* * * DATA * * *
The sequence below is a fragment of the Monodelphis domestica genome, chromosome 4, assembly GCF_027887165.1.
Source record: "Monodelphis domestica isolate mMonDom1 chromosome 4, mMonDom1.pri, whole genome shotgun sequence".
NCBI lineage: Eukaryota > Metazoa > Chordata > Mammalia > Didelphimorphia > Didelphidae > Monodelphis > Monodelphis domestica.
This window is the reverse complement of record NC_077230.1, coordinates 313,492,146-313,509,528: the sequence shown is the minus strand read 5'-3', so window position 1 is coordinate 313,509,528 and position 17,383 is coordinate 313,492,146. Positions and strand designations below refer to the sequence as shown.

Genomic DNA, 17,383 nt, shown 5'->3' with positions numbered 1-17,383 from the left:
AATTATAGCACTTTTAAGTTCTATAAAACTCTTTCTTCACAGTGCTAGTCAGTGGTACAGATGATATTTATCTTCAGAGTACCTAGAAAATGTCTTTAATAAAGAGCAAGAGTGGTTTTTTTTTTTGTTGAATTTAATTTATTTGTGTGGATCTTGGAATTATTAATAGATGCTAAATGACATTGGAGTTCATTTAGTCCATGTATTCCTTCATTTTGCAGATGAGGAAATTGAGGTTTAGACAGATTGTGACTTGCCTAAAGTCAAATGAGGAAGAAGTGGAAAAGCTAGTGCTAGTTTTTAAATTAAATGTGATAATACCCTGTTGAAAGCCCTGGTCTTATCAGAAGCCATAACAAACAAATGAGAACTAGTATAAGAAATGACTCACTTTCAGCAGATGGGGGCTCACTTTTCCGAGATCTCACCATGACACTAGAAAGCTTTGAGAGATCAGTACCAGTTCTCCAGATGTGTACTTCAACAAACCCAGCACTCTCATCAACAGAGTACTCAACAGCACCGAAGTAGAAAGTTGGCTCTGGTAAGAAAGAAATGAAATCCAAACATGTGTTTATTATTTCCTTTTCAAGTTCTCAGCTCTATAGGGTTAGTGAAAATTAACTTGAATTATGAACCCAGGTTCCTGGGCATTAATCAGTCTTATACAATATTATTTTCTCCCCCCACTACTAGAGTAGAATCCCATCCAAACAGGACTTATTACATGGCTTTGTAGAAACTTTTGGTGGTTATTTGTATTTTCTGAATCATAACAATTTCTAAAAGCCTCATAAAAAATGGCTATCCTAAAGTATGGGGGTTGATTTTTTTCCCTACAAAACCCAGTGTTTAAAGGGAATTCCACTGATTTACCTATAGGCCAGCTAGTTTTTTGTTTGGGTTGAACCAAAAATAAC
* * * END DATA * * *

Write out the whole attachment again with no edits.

The sequence below is a fragment of the Monodelphis domestica genome, chromosome 4, assembly GCF_027887165.1.
Source record: "Monodelphis domestica isolate mMonDom1 chromosome 4, mMonDom1.pri, whole genome shotgun sequence".
NCBI lineage: Eukaryota > Metazoa > Chordata > Mammalia > Didelphimorphia > Didelphidae > Monodelphis > Monodelphis domestica.
This window is the reverse complement of record NC_077230.1, coordinates 313,492,146-313,509,528: the sequence shown is the minus strand read 5'-3', so window position 1 is coordinate 313,509,528 and position 17,383 is coordinate 313,492,146. Positions and strand designations below refer to the sequence as shown.

Genomic DNA, 17,383 nt, shown 5'->3' with positions numbered 1-17,383 from the left:
AATTATAGCACTTTTAAGTTCTATAAAACTCTTTCTTCACAGTGCTAGTCAGTGGTACAGATGATATTTATCTTCAGAGTACCTAGAAAATGTCTTTAATAAAGAGCAAGAGTGGTTTTTTTTTTTGTTGAATTTAATTTATTTGTGTGGATCTTGGAATTATTAATAGATGCTAAATGACATTGGAGTTCATTTAGTCCATGTATTCCTTCATTTTGCAGATGAGGAAATTGAGGTTTAGACAGATTGTGACTTGCCTAAAGTCAAATGAGGAAGAAGTGGAAAAGCTAGTGCTAGTTTTTAAATTAAATGTGATAATACCCTGTTGAAAGCCCTGGTCTTATCAGAAGCCATAACAAACAAATGAGAACTAGTATAAGAAATGACTCACTTTCAGCAGATGGGGGCTCACTTTTCCGAGATCTCACCATGACACTAGAAAGCTTTGAGAGATCAGTACCAGTTCTCCAGATGTGTACTTCAACAAACCCAGCACTCTCATCAACAGAGTACTCAACAGCACCGAAGTAGAAAGTTGGCTCTGGTAAGAAAGAAATGAAATCCAAACATGTGTTTATTATTTCCTTTTCAAGTTCTCAGCTCTATAGGGTTAGTGAAAATTAACTTGAATTATGAACCCAGGTTCCTGGGCATTAATCAGTCTTATACAATATTATTTTCTCCCCCCACTACTAGAGTAGAATCCCATCCAAACAGGACTTATTACATGGCTTTGTAGAAACTTTTGGTGGTTATTTGTATTTTCTGAATCATAACAATTTCTAAAAGCCTCATAAAAAATGGCTATCCTAAAGTATGGGGGTTGATTTTTTTCCCTACAAAACCCAGTGTTTAAAGGGAATTCCACTGATTTACCTATAGGCCAGCTAGTTTTTTGTTTGGGTTGAACCAAAAATAAC